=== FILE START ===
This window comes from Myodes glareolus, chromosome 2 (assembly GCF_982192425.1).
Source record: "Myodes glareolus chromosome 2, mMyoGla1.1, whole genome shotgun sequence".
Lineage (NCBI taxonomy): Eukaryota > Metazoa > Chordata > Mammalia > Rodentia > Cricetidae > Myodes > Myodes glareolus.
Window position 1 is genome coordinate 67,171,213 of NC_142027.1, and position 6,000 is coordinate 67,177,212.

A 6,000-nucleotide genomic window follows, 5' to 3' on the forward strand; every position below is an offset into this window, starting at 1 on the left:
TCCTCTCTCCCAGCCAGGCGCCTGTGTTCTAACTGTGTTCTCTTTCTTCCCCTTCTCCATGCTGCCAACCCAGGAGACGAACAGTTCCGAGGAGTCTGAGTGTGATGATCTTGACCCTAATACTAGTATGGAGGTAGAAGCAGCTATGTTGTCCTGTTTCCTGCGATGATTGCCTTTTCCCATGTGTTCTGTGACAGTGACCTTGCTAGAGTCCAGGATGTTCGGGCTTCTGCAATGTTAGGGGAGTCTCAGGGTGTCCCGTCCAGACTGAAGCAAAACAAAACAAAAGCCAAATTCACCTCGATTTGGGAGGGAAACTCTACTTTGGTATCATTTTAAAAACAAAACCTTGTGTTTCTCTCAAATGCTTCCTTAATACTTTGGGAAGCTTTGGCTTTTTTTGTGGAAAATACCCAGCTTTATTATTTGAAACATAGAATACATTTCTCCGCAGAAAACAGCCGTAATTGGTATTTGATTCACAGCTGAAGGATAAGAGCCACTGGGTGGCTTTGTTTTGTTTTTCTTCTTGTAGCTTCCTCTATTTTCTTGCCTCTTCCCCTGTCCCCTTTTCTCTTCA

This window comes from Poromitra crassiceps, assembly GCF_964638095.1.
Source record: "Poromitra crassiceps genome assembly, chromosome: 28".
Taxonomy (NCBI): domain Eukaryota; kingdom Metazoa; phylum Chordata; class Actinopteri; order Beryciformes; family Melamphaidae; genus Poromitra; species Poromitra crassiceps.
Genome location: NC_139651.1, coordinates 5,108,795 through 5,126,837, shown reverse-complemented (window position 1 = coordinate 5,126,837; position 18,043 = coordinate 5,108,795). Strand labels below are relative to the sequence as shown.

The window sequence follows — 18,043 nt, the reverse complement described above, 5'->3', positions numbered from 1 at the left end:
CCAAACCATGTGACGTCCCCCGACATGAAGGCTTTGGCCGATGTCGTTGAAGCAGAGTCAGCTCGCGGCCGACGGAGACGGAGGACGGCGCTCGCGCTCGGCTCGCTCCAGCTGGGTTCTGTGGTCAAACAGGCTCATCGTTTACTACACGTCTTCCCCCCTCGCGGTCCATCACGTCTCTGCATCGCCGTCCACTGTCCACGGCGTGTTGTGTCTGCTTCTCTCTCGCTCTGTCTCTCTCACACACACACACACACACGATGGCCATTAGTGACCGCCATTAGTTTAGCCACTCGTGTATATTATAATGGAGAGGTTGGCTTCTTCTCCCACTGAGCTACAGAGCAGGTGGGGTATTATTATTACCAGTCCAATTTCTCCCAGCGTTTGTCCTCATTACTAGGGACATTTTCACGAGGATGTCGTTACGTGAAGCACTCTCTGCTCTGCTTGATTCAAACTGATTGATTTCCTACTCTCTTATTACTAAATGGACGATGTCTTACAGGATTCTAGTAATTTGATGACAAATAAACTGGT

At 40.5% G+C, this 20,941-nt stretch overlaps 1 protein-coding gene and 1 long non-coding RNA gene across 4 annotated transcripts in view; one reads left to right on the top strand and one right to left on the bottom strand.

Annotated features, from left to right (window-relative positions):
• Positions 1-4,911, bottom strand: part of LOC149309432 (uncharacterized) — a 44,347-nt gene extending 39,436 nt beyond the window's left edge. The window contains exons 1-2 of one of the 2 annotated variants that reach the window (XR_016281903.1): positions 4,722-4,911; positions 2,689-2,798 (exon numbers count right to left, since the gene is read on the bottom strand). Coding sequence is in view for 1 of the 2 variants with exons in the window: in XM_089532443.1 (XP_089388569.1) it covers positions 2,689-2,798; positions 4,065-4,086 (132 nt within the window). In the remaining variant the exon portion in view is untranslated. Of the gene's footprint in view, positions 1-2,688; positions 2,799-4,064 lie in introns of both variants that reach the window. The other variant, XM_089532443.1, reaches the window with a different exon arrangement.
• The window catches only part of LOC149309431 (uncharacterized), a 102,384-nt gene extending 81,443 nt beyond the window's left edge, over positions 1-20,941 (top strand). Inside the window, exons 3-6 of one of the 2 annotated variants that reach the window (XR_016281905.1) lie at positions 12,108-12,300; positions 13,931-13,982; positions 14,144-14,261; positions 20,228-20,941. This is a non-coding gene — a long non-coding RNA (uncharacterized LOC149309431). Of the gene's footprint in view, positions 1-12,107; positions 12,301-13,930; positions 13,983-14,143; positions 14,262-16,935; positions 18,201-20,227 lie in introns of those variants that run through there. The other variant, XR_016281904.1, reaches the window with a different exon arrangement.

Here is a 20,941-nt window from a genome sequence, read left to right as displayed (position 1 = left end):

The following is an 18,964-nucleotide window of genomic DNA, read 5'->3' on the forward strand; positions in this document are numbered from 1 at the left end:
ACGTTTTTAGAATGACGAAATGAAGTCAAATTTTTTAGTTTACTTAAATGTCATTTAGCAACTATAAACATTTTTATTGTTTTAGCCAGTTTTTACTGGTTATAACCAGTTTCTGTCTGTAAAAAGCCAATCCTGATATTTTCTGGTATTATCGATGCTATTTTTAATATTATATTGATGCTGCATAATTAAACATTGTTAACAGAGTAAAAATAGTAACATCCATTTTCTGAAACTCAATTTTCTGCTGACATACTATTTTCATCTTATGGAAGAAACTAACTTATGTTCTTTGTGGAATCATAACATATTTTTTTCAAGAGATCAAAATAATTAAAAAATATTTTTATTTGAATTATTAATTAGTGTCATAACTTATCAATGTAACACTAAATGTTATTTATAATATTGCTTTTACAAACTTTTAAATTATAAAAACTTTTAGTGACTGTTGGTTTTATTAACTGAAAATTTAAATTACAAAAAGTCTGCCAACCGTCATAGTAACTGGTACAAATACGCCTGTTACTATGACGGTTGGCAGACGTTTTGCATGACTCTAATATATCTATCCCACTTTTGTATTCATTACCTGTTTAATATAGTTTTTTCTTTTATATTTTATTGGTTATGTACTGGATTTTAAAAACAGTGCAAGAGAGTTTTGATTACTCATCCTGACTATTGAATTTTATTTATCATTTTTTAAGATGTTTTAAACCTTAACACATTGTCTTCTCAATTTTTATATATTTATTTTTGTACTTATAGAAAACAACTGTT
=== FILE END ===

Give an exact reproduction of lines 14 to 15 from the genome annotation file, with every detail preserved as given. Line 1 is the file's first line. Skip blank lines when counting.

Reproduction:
Annotated features, from left to right (window-relative positions):
• Positions 1-4,911, bottom strand: part of LOC149309432 (uncharacterized) — a 44,347-nt gene extending 39,436 nt beyond the window's left edge. The window contains exons 1-2 of one of the 2 annotated variants that reach the window (XR_016281903.1): positions 4,722-4,911; positions 2,689-2,798 (exon numbers count right to left, since the gene is read on the bottom strand). Coding sequence is in view for 1 of the 2 variants with exons in the window: in XM_089532443.1 (XP_089388569.1) it covers positions 2,689-2,798; positions 4,065-4,086 (132 nt within the window). In the remaining variant the exon portion in view is untranslated. Of the gene's footprint in view, positions 1-2,688; positions 2,799-4,064 lie in introns of both variants that reach the window. The other variant, XM_089532443.1, reaches the window with a different exon arrangement.